The Bicycle Coalition of Greater Philadelphia is dedicated to creating a safer Philadelphia region for all road users. That’s why we introduced Vision Zero to the city’s mayoral candidates in 2015, and why, in 2018 we continue promoting infrastructure and education changes that we believe will eventually lead to zero traffic deaths.
That said, there is a large difference in opinion about which road users are the safest, currently, and which are unsafest.
I regularly receive emails and phone calls from people around the region, complaining about that bicyclist they saw that one time who ran that red light or stop sign. And even though no one was hurt, well, the Bicycle Coalition shares some responsibility for “not doing enough” to stop that bicyclist from breaking the law.
Usually, those people haven’t heard of the Bicycle Coalition’s “Bike Nice” program, a public education campaign to help cyclists understand the rules of the road so as to create a better relationship between cyclists and pedestrians. And they usually don’t know about our Urban Riding Basics or Learn To Ride classes, both of which are hands-on courses teaching anyone in Philadelphia who wants to learn how to ride, or learn how to ride better.
But that’s OK. Because there’s a much bigger problem at hand here. And that is, contrary to the popular belief of people who don’t ride bicycles, cyclists and motorists essentially break the law at the same rate. Studies and anecdotes over the years have shown this to be true, over and over again.
And when cyclists break the law, the end result is often an annoyed onlooker. When motorists do, the end-result can easily be the death or serious injury of another road user.
The most recent study showing this to be true comes from the Florida Department of Transportation, where researchers mounted cyclists bikes and motorists cars with sensors and recorded their movements for 2,000 hours.
As noted by StreetsBlog,
[B]icyclists were in compliance with traffic laws 88 percent of the time during the day and 87 percent of the time at night. The observed compliance rate for drivers who interacted with participants was slightly lower, at 85 percent during the day. (There weren’t enough nighttime driver observations to report a compliance rate.)
During the study period there were three incidents involving right-turning motorists that were characterized by researchers as “close calls.” Two were caused by drivers who failed to yield. In one case the cyclist crossed during the “Do Not Walk pedestrian signal.” This implies he was riding on the sidewalk, though the study does not specify street conditions.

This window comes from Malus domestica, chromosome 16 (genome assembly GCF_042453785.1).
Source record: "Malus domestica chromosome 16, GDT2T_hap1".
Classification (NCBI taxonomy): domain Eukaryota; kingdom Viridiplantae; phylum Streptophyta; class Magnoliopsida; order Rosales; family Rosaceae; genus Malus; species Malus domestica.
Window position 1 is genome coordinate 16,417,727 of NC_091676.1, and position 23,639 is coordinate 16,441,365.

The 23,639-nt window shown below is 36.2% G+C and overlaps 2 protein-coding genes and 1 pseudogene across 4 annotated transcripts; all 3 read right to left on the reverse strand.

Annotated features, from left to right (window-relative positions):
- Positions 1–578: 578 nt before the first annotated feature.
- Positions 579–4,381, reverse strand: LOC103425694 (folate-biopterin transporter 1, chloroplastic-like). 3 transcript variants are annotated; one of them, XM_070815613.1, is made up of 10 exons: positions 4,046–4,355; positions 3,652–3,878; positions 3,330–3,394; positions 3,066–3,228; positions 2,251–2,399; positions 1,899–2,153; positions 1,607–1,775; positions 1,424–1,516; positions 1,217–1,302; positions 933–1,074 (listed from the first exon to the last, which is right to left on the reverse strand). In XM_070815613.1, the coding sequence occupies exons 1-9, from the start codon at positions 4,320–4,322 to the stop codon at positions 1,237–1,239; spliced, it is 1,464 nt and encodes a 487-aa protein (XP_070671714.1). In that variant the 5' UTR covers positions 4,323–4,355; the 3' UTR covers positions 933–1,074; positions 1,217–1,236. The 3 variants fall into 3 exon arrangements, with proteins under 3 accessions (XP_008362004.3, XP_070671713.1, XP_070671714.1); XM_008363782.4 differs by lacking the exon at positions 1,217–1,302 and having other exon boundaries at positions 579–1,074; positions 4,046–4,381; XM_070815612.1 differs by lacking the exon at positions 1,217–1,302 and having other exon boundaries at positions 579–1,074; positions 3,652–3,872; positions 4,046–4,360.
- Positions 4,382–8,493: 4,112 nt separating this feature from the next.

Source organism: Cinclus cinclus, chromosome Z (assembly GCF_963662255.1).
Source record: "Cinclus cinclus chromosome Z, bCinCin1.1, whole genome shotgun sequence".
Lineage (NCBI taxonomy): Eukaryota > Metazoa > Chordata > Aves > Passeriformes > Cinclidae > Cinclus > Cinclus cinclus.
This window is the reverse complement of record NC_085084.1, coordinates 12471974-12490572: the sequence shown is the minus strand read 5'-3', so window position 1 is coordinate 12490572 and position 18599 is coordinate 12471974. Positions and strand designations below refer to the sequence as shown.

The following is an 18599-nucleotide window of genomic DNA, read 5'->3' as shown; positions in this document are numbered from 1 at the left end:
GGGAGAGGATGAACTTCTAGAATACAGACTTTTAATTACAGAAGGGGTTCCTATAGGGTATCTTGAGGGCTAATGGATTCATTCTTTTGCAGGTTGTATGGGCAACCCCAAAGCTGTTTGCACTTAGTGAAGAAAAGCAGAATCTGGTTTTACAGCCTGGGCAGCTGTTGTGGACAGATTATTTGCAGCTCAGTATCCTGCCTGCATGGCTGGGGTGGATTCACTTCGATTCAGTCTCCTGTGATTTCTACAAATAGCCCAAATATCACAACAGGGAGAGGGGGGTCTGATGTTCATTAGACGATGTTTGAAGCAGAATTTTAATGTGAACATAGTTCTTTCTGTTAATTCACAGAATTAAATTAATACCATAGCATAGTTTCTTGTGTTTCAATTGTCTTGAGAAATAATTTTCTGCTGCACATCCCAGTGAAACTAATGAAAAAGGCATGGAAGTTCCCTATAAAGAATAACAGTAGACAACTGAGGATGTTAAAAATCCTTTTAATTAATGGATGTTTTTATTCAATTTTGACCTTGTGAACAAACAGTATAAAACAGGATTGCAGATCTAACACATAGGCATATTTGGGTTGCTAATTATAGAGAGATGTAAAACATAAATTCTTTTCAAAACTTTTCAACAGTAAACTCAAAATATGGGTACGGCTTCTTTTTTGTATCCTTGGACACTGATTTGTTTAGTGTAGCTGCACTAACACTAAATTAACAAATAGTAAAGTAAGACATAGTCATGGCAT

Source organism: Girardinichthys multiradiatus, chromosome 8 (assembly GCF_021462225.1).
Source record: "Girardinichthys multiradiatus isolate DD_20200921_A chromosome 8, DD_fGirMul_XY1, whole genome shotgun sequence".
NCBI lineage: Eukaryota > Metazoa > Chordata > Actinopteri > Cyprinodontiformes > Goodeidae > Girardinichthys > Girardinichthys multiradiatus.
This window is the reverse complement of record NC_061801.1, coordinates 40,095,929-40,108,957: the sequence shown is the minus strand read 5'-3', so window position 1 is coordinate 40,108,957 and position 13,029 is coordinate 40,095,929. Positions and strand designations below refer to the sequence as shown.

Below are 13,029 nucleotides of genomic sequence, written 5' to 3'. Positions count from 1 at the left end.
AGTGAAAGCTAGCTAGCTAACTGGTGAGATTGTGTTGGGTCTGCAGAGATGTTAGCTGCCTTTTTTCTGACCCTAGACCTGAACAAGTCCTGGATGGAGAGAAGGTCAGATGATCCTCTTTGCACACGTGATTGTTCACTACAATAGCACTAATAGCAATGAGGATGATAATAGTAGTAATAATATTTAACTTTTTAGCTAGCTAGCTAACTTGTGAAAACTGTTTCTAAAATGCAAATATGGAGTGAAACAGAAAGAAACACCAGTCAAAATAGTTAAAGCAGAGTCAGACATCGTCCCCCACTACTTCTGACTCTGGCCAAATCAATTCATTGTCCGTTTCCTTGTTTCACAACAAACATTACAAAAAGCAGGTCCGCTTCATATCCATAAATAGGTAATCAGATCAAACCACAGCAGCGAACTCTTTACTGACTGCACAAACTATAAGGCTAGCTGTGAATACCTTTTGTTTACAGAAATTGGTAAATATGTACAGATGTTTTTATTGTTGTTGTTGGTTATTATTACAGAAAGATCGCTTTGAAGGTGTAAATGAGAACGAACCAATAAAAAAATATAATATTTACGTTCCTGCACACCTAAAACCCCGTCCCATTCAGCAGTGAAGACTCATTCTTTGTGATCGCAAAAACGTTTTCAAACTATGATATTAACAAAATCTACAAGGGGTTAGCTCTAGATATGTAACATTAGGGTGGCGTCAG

There were 21 “no close call” right turn instances involving motorists and cyclists. Cyclists were compliant with the rules in every instance, and in four cases drivers failed to yield.
The study, which recommended safer infrastructure as a result, was not without shortcomings, but is just the latest evidence that the outrage toward cyclists is misguided in more ways than one.
The Bicycle Coalition doesn’t promote anyone breaking the law—quite the opposite—but we are trying to change the common conception that motorists breaking the speed limit, rolling through stop signs and parking in the crosswalk is just the cost of living in a world in which people use cars and trucks, and that traffic deaths are to be met with a shrug. They’re not. The aforementioned bad motorist behavior is statistically and anecdotally much worse than anything a cyclist could possibly do with their 30 pound vehicle and it’s up to all of us to turn that misguided anger into a proactive mission to change our behavior on all fronts and bring Philadelphia’s traffic deaths down to zero.
Powerful people don’t like their privilege challenged. People who only drive incorrectly think they’re entitled to all the power and space on the roadway, and people who claim space to walk and ride bikes challenge that.
I like the interpretation of this study but it needs to be taken with a note of caution. Is the population density/traffic volume in Florida where the study took place, comparable to Philadelphia? Unless it was done in the Metropolitan Areas of Tampa-St. Petersburg, Miami, Jacksonville, or Orlando; I would doubt it. The driving culture in Florida is different than in Philadelphia. People in Philadelphia are much more likely to be in a hurry, to be stressed than in Florida. This would lead to potentially more accidents and deaths involving cars, trucks, pedestrians and bicyclists.
I heard that NYC set an all-time low in auto deaths in 2017 but the number of cyclists killed increased from 16 to 23. Therefore, I doubt that cyclists’ at fault behavior is statistically insignificant from motorists’ at fault behavior; although I do not have information about the causes of the cyclists’ deaths in NYC – another short-coming.